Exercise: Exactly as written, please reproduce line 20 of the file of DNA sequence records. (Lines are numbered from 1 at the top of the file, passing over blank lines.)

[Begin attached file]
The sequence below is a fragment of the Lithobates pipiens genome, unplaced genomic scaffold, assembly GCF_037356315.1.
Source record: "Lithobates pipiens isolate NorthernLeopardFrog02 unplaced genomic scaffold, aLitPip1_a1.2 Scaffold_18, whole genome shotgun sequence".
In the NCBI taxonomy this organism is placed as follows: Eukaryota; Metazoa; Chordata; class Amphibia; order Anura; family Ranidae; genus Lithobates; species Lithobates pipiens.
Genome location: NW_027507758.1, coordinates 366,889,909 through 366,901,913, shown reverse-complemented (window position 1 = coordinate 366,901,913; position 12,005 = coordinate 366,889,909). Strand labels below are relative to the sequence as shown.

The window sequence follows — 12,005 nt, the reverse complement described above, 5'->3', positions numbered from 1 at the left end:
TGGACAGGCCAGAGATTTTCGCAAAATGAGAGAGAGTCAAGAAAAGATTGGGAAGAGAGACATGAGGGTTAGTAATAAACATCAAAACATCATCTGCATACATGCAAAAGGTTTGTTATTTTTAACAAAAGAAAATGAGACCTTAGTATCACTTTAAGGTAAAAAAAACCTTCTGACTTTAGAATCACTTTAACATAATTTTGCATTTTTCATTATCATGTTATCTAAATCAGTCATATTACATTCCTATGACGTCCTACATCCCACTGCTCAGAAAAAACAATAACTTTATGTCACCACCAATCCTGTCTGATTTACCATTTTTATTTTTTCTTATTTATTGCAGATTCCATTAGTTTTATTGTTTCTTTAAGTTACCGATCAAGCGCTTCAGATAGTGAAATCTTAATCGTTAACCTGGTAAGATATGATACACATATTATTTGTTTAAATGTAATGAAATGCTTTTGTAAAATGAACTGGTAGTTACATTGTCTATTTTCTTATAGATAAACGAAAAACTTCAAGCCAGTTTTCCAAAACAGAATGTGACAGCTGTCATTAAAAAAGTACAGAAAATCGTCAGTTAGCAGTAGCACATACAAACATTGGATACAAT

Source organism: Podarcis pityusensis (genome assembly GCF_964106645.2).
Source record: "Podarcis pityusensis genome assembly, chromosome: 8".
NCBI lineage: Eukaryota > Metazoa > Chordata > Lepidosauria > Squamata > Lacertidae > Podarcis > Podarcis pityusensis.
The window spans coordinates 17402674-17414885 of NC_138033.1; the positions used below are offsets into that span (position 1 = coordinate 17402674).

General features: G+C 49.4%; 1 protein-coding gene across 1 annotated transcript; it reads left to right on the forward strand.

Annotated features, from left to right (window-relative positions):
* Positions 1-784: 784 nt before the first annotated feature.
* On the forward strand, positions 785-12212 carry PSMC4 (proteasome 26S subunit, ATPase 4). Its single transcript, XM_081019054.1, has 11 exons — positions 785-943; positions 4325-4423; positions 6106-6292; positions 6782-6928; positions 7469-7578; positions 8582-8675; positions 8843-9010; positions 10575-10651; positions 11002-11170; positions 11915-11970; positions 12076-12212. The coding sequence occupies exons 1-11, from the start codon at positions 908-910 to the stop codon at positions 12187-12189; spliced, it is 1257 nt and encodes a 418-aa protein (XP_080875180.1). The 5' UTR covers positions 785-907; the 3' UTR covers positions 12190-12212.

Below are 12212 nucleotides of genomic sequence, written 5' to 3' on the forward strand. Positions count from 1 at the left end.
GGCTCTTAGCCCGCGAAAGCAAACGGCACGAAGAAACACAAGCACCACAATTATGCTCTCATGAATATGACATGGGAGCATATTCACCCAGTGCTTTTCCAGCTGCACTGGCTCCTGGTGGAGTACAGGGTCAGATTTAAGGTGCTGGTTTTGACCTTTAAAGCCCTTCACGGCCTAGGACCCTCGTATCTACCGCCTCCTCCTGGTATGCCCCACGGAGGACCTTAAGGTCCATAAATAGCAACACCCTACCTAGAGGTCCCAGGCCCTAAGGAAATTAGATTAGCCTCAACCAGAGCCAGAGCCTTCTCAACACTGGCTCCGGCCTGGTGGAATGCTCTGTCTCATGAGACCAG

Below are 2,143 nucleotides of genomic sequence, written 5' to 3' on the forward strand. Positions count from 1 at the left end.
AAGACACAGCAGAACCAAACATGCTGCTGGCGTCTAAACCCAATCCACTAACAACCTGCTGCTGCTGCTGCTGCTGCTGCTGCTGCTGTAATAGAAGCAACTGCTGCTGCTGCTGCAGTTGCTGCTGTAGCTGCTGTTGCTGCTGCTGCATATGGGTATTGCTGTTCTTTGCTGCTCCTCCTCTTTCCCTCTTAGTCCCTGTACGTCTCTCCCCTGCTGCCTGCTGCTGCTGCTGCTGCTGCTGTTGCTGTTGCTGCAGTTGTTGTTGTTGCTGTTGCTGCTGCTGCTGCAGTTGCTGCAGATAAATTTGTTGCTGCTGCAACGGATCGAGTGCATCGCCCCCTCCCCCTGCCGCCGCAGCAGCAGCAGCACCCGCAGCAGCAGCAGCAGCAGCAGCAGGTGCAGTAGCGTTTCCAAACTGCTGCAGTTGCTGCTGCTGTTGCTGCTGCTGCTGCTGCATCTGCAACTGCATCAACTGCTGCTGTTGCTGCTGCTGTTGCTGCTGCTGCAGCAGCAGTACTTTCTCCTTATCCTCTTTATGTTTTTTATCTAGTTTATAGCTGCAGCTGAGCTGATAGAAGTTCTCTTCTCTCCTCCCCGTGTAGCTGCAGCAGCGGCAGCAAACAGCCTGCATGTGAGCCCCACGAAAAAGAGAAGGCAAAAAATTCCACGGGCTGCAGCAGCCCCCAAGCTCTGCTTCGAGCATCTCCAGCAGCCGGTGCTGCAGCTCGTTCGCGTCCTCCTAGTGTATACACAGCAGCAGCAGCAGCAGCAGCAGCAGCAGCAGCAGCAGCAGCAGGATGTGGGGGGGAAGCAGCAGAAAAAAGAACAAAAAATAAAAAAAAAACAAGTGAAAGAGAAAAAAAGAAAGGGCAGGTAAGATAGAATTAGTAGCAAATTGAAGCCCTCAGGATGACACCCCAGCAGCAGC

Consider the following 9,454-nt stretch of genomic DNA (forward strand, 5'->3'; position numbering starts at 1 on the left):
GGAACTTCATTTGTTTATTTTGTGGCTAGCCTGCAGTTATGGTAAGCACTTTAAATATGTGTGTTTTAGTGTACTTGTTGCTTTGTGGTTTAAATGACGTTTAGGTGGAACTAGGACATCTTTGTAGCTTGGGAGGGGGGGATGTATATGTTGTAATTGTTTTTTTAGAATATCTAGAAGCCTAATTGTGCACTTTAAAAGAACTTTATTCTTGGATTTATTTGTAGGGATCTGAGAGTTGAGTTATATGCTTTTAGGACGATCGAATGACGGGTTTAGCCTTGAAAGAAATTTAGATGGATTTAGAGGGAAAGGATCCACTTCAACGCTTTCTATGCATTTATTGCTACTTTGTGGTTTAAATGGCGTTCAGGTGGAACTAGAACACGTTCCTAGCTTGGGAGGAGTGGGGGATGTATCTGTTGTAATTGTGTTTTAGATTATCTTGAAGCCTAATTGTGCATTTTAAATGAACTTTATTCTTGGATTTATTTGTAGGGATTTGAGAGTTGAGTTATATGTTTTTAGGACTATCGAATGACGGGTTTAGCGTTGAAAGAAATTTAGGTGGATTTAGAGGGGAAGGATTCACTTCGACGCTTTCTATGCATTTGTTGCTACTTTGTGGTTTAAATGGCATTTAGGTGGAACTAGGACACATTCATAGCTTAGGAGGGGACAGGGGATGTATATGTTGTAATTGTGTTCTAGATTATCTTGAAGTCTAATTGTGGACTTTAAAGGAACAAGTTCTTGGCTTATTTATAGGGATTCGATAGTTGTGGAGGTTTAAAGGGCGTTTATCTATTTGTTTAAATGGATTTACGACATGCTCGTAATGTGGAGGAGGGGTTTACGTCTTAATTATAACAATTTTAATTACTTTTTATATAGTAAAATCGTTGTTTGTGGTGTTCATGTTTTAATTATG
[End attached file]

GGAACTTCATTTGTTTATTTTGTGGCTAGCCTGCAGTTATGGTAAGCACTTTAAATATGTGTGTTTTAGTGTACTTGTTGCTTTGTGGTTTAAATGACGTTTAGGTGGAACTAGGACATCTTTGTAGCTTGGGAGGGGGGGATGTATATGTTGTAATTGTTTTTTTAGAATATCTAGAAGCCTAATTGTGCACTTTAAAAGAACTTTATTCTTGGATTTATTTGTAGGGATCTGAGAGTTGAGTTATATGCTTTTAGGACGATCGAATGACGGGTTTAGCCTTGAAAGAAATTTAGATGGATTTAGAGGGAAAGGATCCACTTCAACGCTTTCTATGCATTTATTGCTACTTTGTGGTTTAAATGGCGTTCAGGTGGAACTAGAACACGTTCCTAGCTTGGGAGGAGTGGGGGATGTATCTGTTGTAATTGTGTTTTAGATTATCTTGAAGCCTAATTGTGCATTTTAAATGAACTTTATTCTTGGATTTATTTGTAGGGATTTGAGAGTTGAGTTATATGTTTTTAGGACTATCGAATGACGGGTTTAGCGTTGAAAGAAATTTAGGTGGATTTAGAGGGGAAGGATTCACTTCGACGCTTTCTATGCATTTGTTGCTACTTTGTGGTTTAAATGGCATTTAGGTGGAACTAGGACACATTCATAGCTTAGGAGGGGACAGGGGATGTATATGTTGTAATTGTGTTCTAGATTATCTTGAAGTCTAATTGTGGACTTTAAAGGAACAAGTTCTTGGCTTATTTATAGGGATTCGATAGTTGTGGAGGTTTAAAGGGCGTTTATCTATTTGTTTAAATGGATTTACGACATGCTCGTAATGTGGAGGAGGGGTTTACGTCTTAATTATAACAATTTTAATTACTTTTTATATAGTAAAATCGTTGTTTGTGGTGTTCATGTTTTAATTATG